Lean and simple cloud storage alternative, simpleDrive

Plain and Simple

© Lead Image © roywylam, 123RF.com

© Lead Image © roywylam, 123RF.com

Article from Issue 171/2015

If you value data security and privacy, you might want to build your own cloud storage. SimpleDrive offers a workable alternative to this time-consuming project.

Many enterprises compete for the job of storing your data in the cloud – Google Drive, Apple iCloud, Microsoft OneDrive (SkyDrive), Dropbox, Box, Copy – and all of these services offer a good deal of performance for very little money. The basic offerings with storage sizes up to 5GB are often even free. Without a doubt, though, the user is not just the customer, but also the product.

For this reason, users who set store in data protection and privacy often choose to use open source solutions such as ownCloud [1] or Seafile [2], which are already in use in many companies and educational organizations. The open source alternatives run natively on hosted web space or a Raspberry Pi.

SimpleDrive [3] offers another alternative to the major commercial vendors. The program, written in PHP, needs a web server with matching support and MySQL. You can rent the web space for a small amount or keep your data at home, at the office, or on your own server with an SSL certificate: This ensures that any data you store on simpleDrive is encrypted during transmission over the Internet.


To install simpleDrive, unpack the ZIP file directly in the web server's data directory. If you have a full-fledged Debian-based Linux system, you can use a DEB package:

$ sudo dpkg -i simpledrive*.deb
$ sudo apt-get install -f

Ubuntu 14.04 has a PPA with the current version:

$ sudo add-apt-repository ppa:paranerd-development/simpledrive
$ sudo apt-get update
$ sudo apt-get install simpledrive

After installing, you need to set up a main user and tell simpleDrive where to find its database. To do this in a web browser, surf to http://<IP>/<simpleDrive> – where <IP> is the server's IP address and <simpleDrive> is your installation path – then log in with the credentials you stored to an initially empty simpleDrive.

File Management

SimpleDrive does not have desktop clients, so you have to use the browser to populate your data storage (see also the "WebDAV Share" box). SimpleDrive shows you the content of your data store in a grid. The grid icon at bottom right toggles between various views, including a clear-cut list. SimpleDrive only shows a preview for common image formats such as PNG or JPG; PDFs and movies do not have thumbnails.

WebDAV Share

If you want to use a file manager instead of a web browser to access simpleDrive, you can turn to WebDAV. Entering one of


accesses a WebDAV share in Dolphin or Nautilus. Using webdavs:// or davs:// adds encryption on top. Alternatively, the davfs2 [4] command-line tool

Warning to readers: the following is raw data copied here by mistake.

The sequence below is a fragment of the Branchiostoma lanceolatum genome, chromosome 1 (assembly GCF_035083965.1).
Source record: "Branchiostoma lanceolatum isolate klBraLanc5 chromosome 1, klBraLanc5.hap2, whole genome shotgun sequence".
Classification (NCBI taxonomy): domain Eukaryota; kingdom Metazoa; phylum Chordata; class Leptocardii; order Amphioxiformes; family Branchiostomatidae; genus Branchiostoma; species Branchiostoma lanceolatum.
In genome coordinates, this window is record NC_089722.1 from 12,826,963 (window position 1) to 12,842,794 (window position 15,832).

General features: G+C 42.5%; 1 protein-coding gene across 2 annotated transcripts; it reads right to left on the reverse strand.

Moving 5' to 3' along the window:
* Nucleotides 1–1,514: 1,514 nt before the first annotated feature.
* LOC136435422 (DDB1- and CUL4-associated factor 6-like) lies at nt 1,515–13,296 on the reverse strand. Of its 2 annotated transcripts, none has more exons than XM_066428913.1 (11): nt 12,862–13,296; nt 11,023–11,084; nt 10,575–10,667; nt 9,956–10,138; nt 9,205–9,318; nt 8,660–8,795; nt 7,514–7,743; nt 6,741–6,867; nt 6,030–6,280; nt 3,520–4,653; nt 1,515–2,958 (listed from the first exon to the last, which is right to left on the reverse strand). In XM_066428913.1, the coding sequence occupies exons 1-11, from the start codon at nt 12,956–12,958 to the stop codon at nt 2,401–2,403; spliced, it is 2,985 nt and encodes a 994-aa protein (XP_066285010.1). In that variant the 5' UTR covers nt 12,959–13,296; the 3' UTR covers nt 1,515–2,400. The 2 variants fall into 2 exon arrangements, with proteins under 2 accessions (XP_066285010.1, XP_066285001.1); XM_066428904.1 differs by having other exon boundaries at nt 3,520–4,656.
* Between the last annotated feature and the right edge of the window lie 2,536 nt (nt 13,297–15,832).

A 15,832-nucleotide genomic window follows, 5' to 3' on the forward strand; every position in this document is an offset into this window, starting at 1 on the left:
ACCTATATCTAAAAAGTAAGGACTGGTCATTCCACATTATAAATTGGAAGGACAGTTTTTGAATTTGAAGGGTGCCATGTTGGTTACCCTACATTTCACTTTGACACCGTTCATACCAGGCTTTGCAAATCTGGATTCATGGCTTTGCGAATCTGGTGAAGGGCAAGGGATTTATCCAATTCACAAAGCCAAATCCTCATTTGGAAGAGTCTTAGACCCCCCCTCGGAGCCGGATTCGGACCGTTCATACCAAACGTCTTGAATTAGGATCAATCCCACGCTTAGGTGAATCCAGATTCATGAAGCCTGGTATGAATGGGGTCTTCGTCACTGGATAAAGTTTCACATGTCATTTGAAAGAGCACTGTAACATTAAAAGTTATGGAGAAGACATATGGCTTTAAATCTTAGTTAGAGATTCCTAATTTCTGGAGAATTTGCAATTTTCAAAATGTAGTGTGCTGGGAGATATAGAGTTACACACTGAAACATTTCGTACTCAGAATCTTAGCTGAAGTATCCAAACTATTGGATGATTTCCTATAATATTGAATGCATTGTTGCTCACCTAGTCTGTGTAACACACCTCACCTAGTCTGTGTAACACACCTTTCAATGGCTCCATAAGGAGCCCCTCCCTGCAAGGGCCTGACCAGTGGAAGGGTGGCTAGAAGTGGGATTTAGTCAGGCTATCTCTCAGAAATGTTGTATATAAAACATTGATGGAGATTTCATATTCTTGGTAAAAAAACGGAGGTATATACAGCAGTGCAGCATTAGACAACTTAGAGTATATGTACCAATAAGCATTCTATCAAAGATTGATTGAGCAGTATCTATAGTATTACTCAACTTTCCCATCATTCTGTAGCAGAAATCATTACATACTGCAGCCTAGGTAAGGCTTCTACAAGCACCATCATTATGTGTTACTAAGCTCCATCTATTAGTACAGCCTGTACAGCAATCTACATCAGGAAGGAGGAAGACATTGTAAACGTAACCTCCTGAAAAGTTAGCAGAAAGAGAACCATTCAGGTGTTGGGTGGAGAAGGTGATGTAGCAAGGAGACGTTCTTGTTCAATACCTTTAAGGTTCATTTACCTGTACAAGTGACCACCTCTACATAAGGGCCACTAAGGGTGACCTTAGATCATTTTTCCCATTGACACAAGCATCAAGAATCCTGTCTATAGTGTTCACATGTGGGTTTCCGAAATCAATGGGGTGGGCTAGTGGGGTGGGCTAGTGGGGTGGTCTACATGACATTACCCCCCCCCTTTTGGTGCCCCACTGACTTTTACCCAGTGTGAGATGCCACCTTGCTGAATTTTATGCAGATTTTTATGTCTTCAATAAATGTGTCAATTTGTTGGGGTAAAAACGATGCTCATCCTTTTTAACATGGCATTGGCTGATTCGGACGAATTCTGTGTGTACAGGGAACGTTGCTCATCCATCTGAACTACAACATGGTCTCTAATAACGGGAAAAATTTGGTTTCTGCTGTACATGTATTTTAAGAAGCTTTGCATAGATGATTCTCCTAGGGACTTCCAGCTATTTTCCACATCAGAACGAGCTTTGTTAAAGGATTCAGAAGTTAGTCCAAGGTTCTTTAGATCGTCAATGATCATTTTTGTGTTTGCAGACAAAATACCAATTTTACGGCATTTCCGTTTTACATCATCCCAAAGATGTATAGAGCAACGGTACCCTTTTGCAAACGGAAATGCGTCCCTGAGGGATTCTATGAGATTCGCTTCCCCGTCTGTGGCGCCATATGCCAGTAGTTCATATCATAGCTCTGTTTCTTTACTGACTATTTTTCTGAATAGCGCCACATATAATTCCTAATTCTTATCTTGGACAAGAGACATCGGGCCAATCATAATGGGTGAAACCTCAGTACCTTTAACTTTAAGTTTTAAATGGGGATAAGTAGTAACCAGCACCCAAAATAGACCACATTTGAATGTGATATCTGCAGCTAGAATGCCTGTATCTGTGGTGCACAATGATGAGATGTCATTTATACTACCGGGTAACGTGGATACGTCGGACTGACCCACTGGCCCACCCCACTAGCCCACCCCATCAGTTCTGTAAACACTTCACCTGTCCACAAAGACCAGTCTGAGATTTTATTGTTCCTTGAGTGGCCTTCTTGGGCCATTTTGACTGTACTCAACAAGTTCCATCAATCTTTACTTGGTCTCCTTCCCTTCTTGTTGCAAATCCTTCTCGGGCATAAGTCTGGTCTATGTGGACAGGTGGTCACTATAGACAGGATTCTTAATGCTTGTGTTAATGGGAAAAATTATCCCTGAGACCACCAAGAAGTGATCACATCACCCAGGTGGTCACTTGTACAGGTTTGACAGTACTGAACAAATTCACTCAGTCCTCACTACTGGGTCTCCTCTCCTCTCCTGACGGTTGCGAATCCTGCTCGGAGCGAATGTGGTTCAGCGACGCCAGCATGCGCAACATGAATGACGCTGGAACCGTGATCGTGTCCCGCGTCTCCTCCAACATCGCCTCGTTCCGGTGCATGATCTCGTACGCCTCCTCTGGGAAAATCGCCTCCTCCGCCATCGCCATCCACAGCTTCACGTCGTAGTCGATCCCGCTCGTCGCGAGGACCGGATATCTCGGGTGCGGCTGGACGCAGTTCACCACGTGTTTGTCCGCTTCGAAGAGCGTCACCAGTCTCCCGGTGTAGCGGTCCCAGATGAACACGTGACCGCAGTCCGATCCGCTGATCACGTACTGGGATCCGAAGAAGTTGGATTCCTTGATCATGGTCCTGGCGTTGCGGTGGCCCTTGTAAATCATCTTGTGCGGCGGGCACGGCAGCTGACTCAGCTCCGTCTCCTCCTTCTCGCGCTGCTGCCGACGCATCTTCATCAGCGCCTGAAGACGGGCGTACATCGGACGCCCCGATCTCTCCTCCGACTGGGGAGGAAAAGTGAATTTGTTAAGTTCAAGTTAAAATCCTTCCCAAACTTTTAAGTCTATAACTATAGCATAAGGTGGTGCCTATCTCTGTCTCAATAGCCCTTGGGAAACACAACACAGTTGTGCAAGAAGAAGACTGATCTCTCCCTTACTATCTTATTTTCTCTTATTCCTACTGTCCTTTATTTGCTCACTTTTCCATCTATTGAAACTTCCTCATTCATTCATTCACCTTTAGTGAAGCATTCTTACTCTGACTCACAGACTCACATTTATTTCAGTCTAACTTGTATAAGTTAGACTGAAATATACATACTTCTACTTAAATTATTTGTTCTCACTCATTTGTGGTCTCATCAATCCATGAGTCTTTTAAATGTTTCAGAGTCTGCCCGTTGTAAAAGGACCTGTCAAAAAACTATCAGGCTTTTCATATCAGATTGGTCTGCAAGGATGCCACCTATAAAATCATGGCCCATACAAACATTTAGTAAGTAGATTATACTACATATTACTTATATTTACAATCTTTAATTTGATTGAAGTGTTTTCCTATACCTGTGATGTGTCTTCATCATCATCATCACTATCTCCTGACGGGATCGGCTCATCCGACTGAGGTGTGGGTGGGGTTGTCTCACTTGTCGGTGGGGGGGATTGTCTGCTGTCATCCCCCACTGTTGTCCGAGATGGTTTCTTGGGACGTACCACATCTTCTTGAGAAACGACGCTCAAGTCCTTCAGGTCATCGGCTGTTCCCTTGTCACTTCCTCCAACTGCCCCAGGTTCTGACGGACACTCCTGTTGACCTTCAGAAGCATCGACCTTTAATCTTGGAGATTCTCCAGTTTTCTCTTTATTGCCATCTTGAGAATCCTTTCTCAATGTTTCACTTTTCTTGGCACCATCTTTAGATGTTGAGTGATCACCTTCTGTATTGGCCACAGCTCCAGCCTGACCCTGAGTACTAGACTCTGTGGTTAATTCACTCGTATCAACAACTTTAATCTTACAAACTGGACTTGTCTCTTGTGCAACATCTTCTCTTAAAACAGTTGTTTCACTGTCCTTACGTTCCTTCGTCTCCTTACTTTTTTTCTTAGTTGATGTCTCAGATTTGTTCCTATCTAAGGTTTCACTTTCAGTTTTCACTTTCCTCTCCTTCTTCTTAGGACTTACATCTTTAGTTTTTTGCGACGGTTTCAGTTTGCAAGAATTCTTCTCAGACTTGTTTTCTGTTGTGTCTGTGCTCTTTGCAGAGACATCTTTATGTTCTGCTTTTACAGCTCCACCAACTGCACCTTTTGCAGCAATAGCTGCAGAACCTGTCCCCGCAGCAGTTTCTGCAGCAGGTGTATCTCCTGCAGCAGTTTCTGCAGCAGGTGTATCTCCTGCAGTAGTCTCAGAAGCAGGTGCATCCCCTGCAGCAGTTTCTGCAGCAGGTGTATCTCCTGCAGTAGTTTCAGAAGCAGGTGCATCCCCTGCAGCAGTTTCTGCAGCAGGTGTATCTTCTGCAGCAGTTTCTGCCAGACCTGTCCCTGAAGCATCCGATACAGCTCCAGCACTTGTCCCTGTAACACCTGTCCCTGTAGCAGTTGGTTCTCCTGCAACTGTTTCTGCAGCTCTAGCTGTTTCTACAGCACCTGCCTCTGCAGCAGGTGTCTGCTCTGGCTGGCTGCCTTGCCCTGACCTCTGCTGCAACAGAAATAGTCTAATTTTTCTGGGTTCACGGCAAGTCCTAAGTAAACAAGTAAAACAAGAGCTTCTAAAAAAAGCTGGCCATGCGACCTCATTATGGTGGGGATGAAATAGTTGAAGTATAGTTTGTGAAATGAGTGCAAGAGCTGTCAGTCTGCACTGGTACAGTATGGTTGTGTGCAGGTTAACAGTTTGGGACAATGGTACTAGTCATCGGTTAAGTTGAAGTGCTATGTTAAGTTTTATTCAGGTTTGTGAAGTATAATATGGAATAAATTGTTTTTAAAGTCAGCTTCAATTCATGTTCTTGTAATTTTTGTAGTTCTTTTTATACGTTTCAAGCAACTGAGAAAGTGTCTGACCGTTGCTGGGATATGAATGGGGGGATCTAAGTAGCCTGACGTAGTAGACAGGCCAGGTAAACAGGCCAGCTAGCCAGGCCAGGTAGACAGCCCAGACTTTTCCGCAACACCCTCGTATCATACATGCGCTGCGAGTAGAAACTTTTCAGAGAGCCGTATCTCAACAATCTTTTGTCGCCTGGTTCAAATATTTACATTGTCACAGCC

$ sudo mount -t davfs http://<IP>/<simpleDrive>/webdav.php /mnt/<WebDAV>

lets you mount shares on a Linux computer's filesystem.

New folders and files are stored via the context menu at top left via <New> | <File> or <Folder>. You can open existing files and folders by clicking on their names. If you simply click the icon, you are selecting the object (Figure 1). Right-clicking opens a context menu where you can opt to share, rename, delete, zip or download the selected object. To move a file to a different folder, just drag it to the target – this also works with multiple selections.

Figure 1: SimpleDrive provides a lean and fast alternative to ownCloud.

You can view a number of files directly in the simpleDrive front end; for example, the web app shows JPG and PNG images and PDFs directly in the browser. In folders with multiple images, you can even launch a slideshow. SimpleDrive plays OGG or MP3 music files, as well as OGV- and MP4-formatted movies directly in the browser.

You can edit text files and ODT documents (i.e., files using the Open Document Format of LibreOffice and OpenOffice) directly in the browser. SimpleDrive relies on WebODF [5] for ODT files and a JavaScript editor developed by simpleDrive initiator Kevin Schulz for text files (Figure 2).

Figure 2: SimpleDrive has an editor for TXT and ODT files.


The overview window under Settings shows you basic information about your simpleDrive installation, such as the amount of storage you still have available. You can use Upload max to enter the maximum file size for uploads, or use Force SSL to specify an encrypted connection. For this, you need to configure the web server accordingly, and install a SSL certificate.

If needed, simpleDrive manages data for multiple users. When you set up the tool, you automatically create the first user with admin privileges. You can create more accounts in Settings | Show accounts | Create user. SimpleDrive stores the uploaded files separately for each account in the installation directory below <simpleDrive>/documents/<user>.

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